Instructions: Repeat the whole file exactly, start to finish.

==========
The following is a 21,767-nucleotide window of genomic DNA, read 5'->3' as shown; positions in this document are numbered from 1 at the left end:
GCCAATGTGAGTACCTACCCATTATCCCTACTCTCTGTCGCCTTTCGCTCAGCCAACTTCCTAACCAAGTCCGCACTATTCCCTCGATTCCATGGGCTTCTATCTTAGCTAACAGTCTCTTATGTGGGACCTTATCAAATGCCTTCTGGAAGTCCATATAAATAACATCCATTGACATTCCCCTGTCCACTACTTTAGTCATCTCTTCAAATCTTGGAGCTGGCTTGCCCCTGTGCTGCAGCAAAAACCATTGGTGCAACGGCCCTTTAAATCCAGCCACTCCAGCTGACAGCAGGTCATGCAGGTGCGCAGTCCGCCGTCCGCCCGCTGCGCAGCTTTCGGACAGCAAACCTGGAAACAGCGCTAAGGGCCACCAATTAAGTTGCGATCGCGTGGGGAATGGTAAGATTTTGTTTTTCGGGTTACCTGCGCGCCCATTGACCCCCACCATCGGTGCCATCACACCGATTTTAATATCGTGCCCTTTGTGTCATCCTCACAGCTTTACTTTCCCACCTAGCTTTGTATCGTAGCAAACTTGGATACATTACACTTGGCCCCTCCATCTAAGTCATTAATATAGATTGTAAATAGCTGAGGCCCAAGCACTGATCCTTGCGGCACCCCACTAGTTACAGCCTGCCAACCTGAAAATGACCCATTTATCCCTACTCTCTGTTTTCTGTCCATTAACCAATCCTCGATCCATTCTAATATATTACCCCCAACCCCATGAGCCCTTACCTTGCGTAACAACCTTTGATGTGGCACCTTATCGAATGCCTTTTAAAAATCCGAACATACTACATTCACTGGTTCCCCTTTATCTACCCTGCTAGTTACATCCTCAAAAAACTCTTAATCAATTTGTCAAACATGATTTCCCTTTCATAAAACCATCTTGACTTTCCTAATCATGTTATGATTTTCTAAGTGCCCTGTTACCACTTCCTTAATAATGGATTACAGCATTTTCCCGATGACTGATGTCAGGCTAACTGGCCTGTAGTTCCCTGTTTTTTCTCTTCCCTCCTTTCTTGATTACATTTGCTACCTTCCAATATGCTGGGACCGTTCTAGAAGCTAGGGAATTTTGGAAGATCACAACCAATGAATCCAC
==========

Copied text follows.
The following is a 21,767-nucleotide window of genomic DNA, read 5'->3' as shown; positions in this document are numbered from 1 at the left end:
GCCAATGTGAGTACCTACCCATTATCCCTACTCTCTGTCGCCTTTCGCTCAGCCAACTTCCTAACCAAGTCCGCACTATTCCCTCGATTCCATGGGCTTCTATCTTAGCTAACAGTCTCTTATGTGGGACCTTATCAAATGCCTTCTGGAAGTCCATATAAATAACATCCATTGACATTCCCCTGTCCACTACTTTAGTCATCTCTTCAAATCTTGGAGCTGGCTTGCCCCTGTGCTGCAGCAAAAACCATTGGTGCAACGGCCCTTTAAATCCAGCCACTCCAGCTGACAGCAGGTCATGCAGGTGCGCAGTCCGCCGTCCGCCCGCTGCGCAGCTTTCGGACAGCAAACCTGGAAACAGCGCTAAGGGCCACCAATTAAGTTGCGATCGCGTGGGGAATGGTAAGATTTTGTTTTTCGGGTTACCTGCGCGCCCATTGACCCCCACCATCGGTGCCATCACACCGATTTTAATATCGTGCCCTTTGTGTCATCCTCACAGCTTTACTTTCCCACCTAGCTTTGTATCGTAGCAAACTTGGATACATTACACTTGGCCCCTCCATCTAAGTCATTAATATAGATTGTAAATAGCTGAGGCCCAAGCACTGATCCTTGCGGCACCCCACTAGTTACAGCCTGCCAACCTGAAAATGACCCATTTATCCCTACTCTCTGTTTTCTGTCCATTAACCAATCCTCGATCCATTCTAATATATTACCCCCAACCCCATGAGCCCTTACCTTGCGTAACAACCTTTGATGTGGCACCTTATCGAATGCCTTTTAAAAATCCGAACATACTACATTCACTGGTTCCCCTTTATCTACCCTGCTAGTTACATCCTCAAAAAACTCTTAATCAATTTGTCAAACATGATTTCCCTTTCATAAAACCATCTTGACTTTCCTAATCATGTTATGATTTTCTAAGTGCCCTGTTACCACTTCCTTAATAATGGATTACAGCATTTTCCCGATGACTGATGTCAGGCTAACTGGCCTGTAGTTCCCTGTTTTTTCTCTTCCCTCCTTTCTTGATTACATTTGCTACCTTCCAATATGCTGGGACCGTTCTAGAAGCTAGGGAATTTTGGAAGATCACAACCAATGAATCCAC